In a ruling hailed as historic for wildlife conservation in America, a US judge on Monday ordered that the world-famous grizzly bears living in and around Yellowstone national park be returned to the endangered species list.
The move means that a controversial sport hunt of grizzlies in Wyoming and Idaho – outside the boundaries of the park – will be canceled indefinitely, extending protections against hunting that have lasted 44 years.
Tim Preso of the environmental law firm EarthJustice, who served as lead attorney in a case challenging the removal of protection for bears, was ecstatic when reached at his office in Bozeman, Montana, after word arrived of the decision.
He called the ruling “momentous”, given the high profile of grizzlies and growing threats to their survival in the 21st century, including climate change, which has affected a key grizzly bear food, the seeds inside whitebark pinecones.
Judge Dana Christensen, who sits on a district court in Montana, had “had done a huge amount of homework, as was evident by the questions he asked when we presented our case, and, because of that, we were hopeful”, Preso said. “This is a case that he will be known for and it’s an important part of the legacy of American conservation. He did what a judge does – apply the law without being prejudiced by politics.”
There are four other grizzly populations in the northern Rocky Mountains in the US, only one of which is significant in size. Saving grizzly bears from near-extinction in the Yellowstone area is considered one of the greatest wildlife success stories. Numbers of bears have rebounded to more than 700 from a low of about 135 three decades ago.
As such, the three states of Wyoming, Montana and Idaho have aggressively pushed to have bears removed from federal protections.
Yet questions remain about the recovery.
A key argument made by Preso and his colleagues is that as an island population of grizzlies, isolated and cut off from other clusters of bears, the Yellowstone bruins face ongoing challenges.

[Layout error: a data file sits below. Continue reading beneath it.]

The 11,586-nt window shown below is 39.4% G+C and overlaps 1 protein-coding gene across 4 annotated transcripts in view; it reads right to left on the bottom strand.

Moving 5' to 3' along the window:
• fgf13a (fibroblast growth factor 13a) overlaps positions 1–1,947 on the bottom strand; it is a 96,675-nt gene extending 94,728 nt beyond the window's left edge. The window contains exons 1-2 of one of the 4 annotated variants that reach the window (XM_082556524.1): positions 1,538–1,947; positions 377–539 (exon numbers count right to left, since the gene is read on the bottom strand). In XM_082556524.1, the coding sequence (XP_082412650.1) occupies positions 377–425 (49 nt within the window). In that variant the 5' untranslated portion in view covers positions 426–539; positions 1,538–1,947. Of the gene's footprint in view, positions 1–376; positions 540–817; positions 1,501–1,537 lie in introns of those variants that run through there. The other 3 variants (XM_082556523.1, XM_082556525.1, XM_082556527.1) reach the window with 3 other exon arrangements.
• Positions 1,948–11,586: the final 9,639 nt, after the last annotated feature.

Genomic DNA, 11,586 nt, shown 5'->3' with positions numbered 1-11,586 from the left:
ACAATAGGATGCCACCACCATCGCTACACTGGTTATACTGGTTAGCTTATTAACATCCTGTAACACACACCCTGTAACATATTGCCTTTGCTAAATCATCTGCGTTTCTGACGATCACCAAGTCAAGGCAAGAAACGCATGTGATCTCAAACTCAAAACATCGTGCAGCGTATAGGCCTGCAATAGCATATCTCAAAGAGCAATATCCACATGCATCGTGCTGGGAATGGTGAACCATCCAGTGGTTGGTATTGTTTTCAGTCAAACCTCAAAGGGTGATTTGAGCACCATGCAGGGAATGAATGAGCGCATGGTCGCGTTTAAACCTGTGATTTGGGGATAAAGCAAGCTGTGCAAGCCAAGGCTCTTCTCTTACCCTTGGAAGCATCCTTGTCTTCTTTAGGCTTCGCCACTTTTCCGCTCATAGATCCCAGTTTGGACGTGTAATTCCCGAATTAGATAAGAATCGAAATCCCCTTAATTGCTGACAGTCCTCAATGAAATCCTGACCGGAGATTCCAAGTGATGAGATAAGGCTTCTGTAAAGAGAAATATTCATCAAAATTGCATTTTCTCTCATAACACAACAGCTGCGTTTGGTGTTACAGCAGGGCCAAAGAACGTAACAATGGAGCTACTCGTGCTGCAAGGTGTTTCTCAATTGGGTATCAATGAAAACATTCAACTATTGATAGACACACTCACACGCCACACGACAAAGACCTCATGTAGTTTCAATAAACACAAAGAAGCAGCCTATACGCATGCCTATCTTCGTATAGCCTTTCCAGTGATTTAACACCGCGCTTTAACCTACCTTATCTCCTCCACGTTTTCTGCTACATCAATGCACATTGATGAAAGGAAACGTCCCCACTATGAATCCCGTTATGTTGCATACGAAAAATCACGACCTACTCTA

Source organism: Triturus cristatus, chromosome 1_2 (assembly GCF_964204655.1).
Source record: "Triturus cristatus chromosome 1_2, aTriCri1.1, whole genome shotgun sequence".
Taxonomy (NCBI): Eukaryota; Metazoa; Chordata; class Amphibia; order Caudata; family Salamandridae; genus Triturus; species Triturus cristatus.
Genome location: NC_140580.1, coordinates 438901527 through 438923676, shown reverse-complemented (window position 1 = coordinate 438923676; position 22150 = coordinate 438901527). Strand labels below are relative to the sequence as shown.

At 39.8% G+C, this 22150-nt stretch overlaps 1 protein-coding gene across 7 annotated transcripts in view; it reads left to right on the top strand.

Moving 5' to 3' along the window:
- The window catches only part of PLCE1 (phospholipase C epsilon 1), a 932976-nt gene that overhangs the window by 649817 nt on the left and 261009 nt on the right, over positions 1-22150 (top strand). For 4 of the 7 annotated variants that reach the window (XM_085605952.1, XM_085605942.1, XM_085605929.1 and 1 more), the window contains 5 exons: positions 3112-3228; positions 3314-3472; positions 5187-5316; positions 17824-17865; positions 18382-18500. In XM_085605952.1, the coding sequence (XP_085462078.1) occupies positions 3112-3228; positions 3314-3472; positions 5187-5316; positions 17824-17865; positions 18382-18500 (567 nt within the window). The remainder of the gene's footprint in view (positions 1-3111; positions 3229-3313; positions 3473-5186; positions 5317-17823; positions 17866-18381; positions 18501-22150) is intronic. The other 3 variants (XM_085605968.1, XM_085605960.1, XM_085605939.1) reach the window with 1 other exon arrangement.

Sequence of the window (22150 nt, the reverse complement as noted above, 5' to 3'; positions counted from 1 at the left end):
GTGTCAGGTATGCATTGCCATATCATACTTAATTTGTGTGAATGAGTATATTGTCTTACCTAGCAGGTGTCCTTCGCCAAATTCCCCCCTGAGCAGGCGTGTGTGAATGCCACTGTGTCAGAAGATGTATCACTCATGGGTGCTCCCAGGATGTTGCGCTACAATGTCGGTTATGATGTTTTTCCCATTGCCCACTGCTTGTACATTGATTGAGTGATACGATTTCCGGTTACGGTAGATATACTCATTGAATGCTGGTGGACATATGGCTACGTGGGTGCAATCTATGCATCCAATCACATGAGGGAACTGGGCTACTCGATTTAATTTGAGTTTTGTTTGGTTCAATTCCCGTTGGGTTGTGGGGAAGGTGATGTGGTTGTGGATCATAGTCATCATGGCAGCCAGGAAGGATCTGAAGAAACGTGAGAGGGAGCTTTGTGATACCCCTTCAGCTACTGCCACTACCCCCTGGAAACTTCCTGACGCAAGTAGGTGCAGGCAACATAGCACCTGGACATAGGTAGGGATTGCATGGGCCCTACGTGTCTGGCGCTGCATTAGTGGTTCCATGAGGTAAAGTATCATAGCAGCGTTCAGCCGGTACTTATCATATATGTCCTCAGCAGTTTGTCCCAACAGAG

True biological recovery, as spelled out in the Endangered Species Act, the judge said, means reconnecting the population of greater Yellowstone bears with others in the Lower 48. That hasn’t happened. In fact, the judge labeled the rationale behind the government’s case for delisting the bears arbitrary and capricious.
Wildlife officials in the states expressed disappointment. Leaders of the Wyoming game and fish department were eager to authorize the first hunt of bears in two generations, which would have allowed up to 22 to be “taken” this year. That plan was met with fierce public resistance, including some 650,000 comments from people across the country and around the world who were overwhelmingly opposed to the sport killing of creatures that have become synonymous with Yellowstone, America’s first national park.
Preso said he expects that lawyers for the states will appeal against Christensen’s ruling and will probably be joined by pro-hunting groups such as Safari Club International.
The superintendent of Yellowstone national park, Dan Wenk, who is stepping down after 43 years, expressed concern last weekend at his retirement party about the safety of grizzlies that wander beyond park boundaries and could be killed by hunters, like the infamous case of Cecil the lion in Zimbabwe.
In an interview in Wyoming last week, the celebrated naturalist Jane Goodall also spoke out in support of the bears.
“We should not be killing any animals for fun. We should be celebrating grizzlies being alive not rushing to shoot them.”